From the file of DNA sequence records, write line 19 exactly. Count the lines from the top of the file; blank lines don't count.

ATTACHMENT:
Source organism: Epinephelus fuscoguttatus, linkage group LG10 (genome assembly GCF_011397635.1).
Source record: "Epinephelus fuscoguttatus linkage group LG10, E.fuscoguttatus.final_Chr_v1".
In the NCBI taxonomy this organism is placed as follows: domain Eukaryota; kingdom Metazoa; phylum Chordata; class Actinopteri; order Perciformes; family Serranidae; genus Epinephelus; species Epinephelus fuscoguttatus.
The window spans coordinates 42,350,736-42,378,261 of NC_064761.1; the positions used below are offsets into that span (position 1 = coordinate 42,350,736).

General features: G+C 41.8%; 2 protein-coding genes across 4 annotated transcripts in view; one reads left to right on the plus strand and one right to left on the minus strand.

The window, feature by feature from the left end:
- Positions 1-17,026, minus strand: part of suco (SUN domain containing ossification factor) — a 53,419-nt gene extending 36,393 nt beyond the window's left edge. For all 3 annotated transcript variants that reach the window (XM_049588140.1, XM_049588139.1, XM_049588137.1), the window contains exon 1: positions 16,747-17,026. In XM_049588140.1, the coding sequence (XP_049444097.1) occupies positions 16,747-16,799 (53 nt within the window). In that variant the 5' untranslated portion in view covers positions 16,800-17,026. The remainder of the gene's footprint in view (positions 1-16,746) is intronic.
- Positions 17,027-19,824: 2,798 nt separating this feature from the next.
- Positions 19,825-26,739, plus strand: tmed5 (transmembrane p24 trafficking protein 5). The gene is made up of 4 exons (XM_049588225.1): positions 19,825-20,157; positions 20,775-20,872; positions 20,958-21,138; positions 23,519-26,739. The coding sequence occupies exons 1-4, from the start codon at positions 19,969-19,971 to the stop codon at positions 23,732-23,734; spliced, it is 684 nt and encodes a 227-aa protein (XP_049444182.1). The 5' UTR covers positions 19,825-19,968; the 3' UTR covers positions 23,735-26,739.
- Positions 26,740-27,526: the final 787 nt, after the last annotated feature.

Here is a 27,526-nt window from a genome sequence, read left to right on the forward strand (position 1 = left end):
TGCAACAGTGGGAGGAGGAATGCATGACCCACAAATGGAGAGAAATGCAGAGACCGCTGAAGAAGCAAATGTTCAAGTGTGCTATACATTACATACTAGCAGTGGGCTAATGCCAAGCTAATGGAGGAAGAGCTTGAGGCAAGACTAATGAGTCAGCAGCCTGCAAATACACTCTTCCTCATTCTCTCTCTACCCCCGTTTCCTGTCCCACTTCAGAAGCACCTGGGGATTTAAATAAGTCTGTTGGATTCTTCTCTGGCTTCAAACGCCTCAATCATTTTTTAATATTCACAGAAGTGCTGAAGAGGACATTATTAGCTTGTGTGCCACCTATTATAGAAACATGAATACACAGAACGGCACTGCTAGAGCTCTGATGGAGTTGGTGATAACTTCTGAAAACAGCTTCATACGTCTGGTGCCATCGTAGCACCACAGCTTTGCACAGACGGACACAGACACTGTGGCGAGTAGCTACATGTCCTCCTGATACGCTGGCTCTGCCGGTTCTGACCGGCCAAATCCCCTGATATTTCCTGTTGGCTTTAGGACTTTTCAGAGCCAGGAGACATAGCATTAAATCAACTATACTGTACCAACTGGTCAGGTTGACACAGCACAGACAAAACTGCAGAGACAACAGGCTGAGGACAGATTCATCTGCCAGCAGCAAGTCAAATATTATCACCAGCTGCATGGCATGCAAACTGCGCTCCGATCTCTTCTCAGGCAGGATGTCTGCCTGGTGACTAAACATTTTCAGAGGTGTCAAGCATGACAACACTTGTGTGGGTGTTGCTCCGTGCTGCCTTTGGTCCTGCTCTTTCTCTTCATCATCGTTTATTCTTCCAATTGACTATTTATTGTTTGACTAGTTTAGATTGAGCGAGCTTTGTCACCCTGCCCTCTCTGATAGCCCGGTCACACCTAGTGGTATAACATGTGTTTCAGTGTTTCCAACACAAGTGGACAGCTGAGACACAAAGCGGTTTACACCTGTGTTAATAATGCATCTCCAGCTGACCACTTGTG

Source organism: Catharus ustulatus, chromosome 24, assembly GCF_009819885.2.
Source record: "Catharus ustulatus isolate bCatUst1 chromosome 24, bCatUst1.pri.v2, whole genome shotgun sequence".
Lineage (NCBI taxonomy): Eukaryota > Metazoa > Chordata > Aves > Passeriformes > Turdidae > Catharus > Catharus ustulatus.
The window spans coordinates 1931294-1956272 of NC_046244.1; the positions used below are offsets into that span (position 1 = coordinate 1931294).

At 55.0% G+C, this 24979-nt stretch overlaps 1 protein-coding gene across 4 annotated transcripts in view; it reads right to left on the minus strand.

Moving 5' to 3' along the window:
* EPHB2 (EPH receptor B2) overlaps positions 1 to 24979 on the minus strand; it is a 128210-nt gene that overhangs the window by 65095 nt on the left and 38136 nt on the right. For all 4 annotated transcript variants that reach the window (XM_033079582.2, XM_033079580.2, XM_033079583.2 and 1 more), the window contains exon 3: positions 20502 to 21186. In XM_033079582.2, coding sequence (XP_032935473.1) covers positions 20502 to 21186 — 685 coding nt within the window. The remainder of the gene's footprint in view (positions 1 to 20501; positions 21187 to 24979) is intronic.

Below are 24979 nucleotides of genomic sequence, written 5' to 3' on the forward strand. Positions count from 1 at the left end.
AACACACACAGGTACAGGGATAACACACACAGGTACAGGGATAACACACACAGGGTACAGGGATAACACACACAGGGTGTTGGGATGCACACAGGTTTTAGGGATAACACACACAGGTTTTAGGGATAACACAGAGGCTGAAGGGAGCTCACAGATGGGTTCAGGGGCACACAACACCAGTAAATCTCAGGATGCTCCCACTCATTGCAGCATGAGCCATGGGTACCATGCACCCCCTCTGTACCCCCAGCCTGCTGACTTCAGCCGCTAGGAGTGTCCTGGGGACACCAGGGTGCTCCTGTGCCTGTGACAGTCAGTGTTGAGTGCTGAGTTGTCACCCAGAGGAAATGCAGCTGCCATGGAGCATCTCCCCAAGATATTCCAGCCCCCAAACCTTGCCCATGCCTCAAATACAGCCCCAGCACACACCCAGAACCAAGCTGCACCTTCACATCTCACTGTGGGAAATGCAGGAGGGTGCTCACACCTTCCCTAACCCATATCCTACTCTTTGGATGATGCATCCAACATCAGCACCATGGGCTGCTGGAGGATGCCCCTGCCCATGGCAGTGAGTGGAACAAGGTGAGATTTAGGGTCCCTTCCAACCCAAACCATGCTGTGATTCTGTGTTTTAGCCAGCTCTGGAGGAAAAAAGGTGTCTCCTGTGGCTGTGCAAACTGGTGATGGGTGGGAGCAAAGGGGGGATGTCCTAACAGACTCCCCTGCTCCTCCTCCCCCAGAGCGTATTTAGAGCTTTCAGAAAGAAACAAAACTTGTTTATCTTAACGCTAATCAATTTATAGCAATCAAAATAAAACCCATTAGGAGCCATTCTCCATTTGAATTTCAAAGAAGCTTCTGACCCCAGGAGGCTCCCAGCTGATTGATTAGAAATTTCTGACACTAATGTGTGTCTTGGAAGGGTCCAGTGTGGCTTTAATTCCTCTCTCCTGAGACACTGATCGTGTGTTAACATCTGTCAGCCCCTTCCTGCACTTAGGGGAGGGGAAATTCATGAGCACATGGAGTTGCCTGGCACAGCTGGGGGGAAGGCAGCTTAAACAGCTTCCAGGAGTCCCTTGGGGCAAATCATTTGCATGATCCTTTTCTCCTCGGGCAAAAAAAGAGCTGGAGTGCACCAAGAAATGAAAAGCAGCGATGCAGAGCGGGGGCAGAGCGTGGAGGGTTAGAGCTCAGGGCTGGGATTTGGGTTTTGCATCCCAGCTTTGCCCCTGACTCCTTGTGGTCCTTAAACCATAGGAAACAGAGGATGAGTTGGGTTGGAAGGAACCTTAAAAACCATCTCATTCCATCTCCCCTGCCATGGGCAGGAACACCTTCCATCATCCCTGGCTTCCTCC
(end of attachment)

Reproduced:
* EPHB2 (EPH receptor B2) overlaps positions 1 to 24979 on the minus strand; it is a 128210-nt gene that overhangs the window by 65095 nt on the left and 38136 nt on the right. For all 4 annotated transcript variants that reach the window (XM_033079582.2, XM_033079580.2, XM_033079583.2 and 1 more), the window contains exon 3: positions 20502 to 21186. In XM_033079582.2, coding sequence (XP_032935473.1) covers positions 20502 to 21186 — 685 coding nt within the window. The remainder of the gene's footprint in view (positions 1 to 20501; positions 21187 to 24979) is intronic.